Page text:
白田龍 wrote:I'm currently trying to find time to work on my beginner Japanese and Arabic, and advanced Persian and Mandarin...
My advanced languages are worked through narrow reading (in order to minimize the number of new words) and haphazard listening/watching schedule. I add the new words to SRS for reinforcement, but the cards are deleted after I can remember it past a few days. Lower level languages, however, are too much of a drain, I really don't have the time for this anymore... I will work intensively when I on vacations from work, and through the rest of the year I will just passively watch some media every once in a while for maintenance.
Yeah see part of the thing with me is that, while I can watch videos and listen to podcasts/the news in German to my heart's content, I know that that won't help my grammar skills. I do really enjoy doing that and it's one of my procrastination methods, but it's not going to help with grammar. It will help with receptive vocabulary, which isn't a bad thing - though reading would be a little more useful in terms of skills that I feel the need to improve.
I also just have a fairly high amount of motivation for learning both French and Biblical Hebrew. It would be very easy for me to focus on those to and maintain my current level of German, but improving it while also focusing on those two is hard. French is somewhat high stakes as I'm taking a university class, but it's very easy to work at the pace we're going at. I suppose this is the one good thing about it not being an intensive course. And then Biblical Hebrew is one of the few language that I keep coming back to as feeling a very strong desire to learn for various reasons and I'm currently taking it very slowly which is working well for me. There's also a lot of relevance for me which is helpful and, unlike any other language I've studied, I'll kick myself for having put it to the side when I realize how much I could have learned had I not (Dutch is almost like that, but not quite).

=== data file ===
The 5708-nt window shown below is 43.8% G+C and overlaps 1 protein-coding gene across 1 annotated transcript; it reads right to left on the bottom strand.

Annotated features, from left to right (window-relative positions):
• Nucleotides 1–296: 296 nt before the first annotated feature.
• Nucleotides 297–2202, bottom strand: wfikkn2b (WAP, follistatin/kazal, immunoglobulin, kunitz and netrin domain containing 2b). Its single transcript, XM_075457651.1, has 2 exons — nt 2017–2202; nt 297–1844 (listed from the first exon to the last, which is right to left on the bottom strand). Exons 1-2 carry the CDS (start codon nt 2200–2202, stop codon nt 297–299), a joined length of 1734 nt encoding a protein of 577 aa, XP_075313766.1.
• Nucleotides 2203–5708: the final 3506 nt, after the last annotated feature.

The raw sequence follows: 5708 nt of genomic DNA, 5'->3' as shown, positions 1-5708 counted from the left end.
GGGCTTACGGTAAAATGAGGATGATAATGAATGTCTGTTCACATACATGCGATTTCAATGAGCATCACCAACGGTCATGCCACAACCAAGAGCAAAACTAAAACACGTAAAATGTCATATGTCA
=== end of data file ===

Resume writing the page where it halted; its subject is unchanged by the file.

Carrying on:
Dutch is where things get almost more complicated because there is tons of linguistic transfer from German and English. It's probably the most fun language for me for that reason (it's the one language that makes me really excited when I figure out a new concept
and that I even kind of look forward to studying grammar in), but out of the 4 it's the one that I have the least motivation to learn. It's very fun for me, but I just have less motivation. If I was taking an in person class at a college then I'd have as much if not more motivation than French, but I'm not. It's kind of one of those, "I know I can get to a very high level in Dutch without much cognitive effort, I just need to do it."
I think figuring out where I'm going to go to grad school at will really be what launches me into putting more focus in German or Dutch. I'm applying to programs in both countries (all but one of which is in English). Really once I find out whether or not I've gotten a very large scholarship will be when things change or stay the same.